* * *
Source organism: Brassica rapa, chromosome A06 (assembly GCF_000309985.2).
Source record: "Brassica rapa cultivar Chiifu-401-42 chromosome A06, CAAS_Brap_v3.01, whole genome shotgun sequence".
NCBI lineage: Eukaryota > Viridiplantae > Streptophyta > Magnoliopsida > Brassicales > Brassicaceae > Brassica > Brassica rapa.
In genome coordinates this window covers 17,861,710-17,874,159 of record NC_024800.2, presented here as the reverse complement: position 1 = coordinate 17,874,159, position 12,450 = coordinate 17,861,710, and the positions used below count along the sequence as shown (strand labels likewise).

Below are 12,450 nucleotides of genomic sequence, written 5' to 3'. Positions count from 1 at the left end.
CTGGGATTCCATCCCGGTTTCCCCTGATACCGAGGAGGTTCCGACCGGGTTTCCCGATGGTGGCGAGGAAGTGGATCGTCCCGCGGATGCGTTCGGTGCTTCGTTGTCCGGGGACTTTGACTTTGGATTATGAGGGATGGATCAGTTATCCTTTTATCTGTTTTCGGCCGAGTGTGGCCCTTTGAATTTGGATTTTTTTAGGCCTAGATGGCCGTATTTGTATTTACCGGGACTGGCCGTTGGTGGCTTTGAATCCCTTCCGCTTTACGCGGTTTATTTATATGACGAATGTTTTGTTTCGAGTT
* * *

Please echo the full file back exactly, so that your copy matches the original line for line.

Source organism: Brassica rapa, chromosome A06 (assembly GCF_000309985.2).
Source record: "Brassica rapa cultivar Chiifu-401-42 chromosome A06, CAAS_Brap_v3.01, whole genome shotgun sequence".
NCBI lineage: Eukaryota > Viridiplantae > Streptophyta > Magnoliopsida > Brassicales > Brassicaceae > Brassica > Brassica rapa.
In genome coordinates this window covers 17,861,710-17,874,159 of record NC_024800.2, presented here as the reverse complement: position 1 = coordinate 17,874,159, position 12,450 = coordinate 17,861,710, and the positions used below count along the sequence as shown (strand labels likewise).

Below are 12,450 nucleotides of genomic sequence, written 5' to 3'. Positions count from 1 at the left end.
CTGGGATTCCATCCCGGTTTCCCCTGATACCGAGGAGGTTCCGACCGGGTTTCCCGATGGTGGCGAGGAAGTGGATCGTCCCGCGGATGCGTTCGGTGCTTCGTTGTCCGGGGACTTTGACTTTGGATTATGAGGGATGGATCAGTTATCCTTTTATCTGTTTTCGGCCGAGTGTGGCCCTTTGAATTTGGATTTTTTTAGGCCTAGATGGCCGTATTTGTATTTACCGGGACTGGCCGTTGGTGGCTTTGAATCCCTTCCGCTTTACGCGGTTTATTTATATGACGAATGTTTTGTTTCGAGTT